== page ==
“Lamentations” abounds with rich mythic imagery that serves as the poem’s touchstone. The four sequences recall the days of Creation that began with the word, or logos, and ended with night. “The Covenant” echoes the Genesis Creation story, in which God makes a covenant between himself and “the man” and “the woman.” At the conclusion of six days of Creation, God rests from his work and calls it “good.” “Lamentations” ends with a corresponding note with the lines, “How beautiful it must have been,/ the earth, that first time” as God saw it when He “leapt into heaven.”
“Lamentations” sets archetypal figures against a backdrop of nature. The man, woman, and child are seen within a world of stripped-down imagery. Readers see the primitive beginnings of humankind, set within a natural world of flowers, beasts, day, night, and they are made aware of the minimal human needs of shelter, warmth, security, and food. The simple, direct imagery of “Nocturne” illustrates the tone of the poem with images of a “forest,” “hills,” “dusk,” “reeds,” and “leaves.” Beasts, “wolves,” and “the man, the woman” populated this environment. “Nocturne” concludes with a line reminding one of the moon glancing off night trees with a “moan of silver.” Such mythic images are explicit metaphors for fundamental human impulses and emotions.
Glück’s sparse language mirrors her use of mythic imagery. Her style in this poem is characteristically pared, chopped, and brief. Calvin Bedient, in an essay in Parnassus (Summer, 1981), compares her style to Ezra Pound’s Imagist poetry, full of “hard light, clear edges.” In an essay published in the American Poetry Review (September/October, 1993), Glück wrote: “I am attracted to the ellipsis, to the unsaid, to suggestion, to eloquent, deliberate silencethey haunt because they are not whole, though wholeness is implied.” Her style is exhibited in the tightly compressed sequences, stanzas, lines, and words of “Lamentations.” Each of its sequences has no more than four stanzas, and no line has more than nine words. The lines themselves are also clipped, with no more than three or four stresses. Lines from the second stanza of “The Logos” illustrate these tendencies: “But god was watching,/ They felt his gold eye/ projecting flowers on the landscape.”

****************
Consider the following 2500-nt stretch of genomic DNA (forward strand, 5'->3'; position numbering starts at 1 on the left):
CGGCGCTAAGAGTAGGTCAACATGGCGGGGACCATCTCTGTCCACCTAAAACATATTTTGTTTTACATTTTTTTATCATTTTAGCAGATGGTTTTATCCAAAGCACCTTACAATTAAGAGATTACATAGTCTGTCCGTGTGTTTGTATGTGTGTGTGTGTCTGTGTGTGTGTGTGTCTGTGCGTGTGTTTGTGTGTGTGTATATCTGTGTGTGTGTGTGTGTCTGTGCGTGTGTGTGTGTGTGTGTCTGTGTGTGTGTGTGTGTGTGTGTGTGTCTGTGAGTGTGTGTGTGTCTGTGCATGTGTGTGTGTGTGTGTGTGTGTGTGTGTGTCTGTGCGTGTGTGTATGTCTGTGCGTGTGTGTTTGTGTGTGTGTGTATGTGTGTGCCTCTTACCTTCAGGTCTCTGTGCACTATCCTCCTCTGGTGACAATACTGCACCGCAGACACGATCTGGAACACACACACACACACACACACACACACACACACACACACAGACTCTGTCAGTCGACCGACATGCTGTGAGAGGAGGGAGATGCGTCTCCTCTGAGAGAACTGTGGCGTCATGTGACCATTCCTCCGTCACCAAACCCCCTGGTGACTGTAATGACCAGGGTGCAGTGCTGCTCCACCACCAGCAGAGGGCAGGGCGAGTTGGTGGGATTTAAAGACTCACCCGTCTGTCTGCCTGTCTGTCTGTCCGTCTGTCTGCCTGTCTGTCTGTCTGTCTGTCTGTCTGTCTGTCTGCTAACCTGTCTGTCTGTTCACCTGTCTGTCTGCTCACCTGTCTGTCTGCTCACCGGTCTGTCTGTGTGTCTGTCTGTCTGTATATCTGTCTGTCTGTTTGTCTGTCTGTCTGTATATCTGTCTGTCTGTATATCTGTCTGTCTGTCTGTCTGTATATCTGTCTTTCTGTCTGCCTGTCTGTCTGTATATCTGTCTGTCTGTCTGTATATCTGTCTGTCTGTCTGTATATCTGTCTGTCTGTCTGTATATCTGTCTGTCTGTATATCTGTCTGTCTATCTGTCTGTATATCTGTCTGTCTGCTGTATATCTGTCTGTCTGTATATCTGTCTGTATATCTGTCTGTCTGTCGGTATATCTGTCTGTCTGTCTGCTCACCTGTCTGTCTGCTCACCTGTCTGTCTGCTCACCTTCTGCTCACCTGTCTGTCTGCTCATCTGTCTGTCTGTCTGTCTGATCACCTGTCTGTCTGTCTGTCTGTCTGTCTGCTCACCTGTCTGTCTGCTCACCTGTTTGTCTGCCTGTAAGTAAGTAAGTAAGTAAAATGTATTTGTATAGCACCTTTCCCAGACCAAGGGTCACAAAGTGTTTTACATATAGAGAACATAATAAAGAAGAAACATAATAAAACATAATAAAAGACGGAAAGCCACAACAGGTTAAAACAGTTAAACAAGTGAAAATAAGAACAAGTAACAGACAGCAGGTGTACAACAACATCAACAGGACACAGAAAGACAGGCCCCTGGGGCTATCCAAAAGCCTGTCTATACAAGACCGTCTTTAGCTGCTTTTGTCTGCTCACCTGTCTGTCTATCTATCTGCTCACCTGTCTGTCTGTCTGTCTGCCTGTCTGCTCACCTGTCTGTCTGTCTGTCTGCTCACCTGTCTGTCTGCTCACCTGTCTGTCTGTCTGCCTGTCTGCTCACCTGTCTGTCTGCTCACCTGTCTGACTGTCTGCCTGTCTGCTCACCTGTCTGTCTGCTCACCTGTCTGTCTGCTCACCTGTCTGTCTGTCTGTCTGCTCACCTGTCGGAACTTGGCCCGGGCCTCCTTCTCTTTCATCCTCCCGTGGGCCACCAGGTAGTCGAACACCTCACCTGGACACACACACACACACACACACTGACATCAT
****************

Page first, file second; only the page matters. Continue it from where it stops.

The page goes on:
Despite the poem’s brevity, the poetic sequence suggests the entire cycle of creation, and elemental human emotions of “panic,” hunger, and isolation. These themes are explored in a simple language that leaves much to the reader’s imagination. Everything is reduced to a minimum, as if the poet—like the god in “The Logos”—“want[s] to be understood” but cannot adequately explain.
Last Updated on May 7, 2015, by eNotes Editorial. Word Count: 123
Diehl, Joanne Feit, ed. On Louise Glück: Change What You See. Ann Arbor: University of Michigan Press, 2005.
Dodd, Elizabeth. “Louise Glück: The Ardent Understatement of Postconfessional Classicism.” In The Veiled Mirror and the Woman Poet: H. D., Louise Bogan, Elizabeth Bishop, and Louise Glück. Columbia: University of Missouri Press, 1992.
Harrison, DeSales. The End of the Mind: The Edge of the Intelligible in Hardy, Stevens, Larkin, Plath, and Glück. New York: Routledge, 2004.
Upton, Lee. Defensive Measures: The Poetry of Niedecker, Bishop, Glück, and Carson. Lewisburg, Pa.: Bucknell University Press, 2005.
Upton, Lee. “Fleshless Voices: Louise Glück’s Rituals of Abjection and Oblivion.” In The Muse of Abandonment: Origin, Identity, Mastery in Five American Poets. Lewisburg, Pa.: Bucknell University Press, 1998.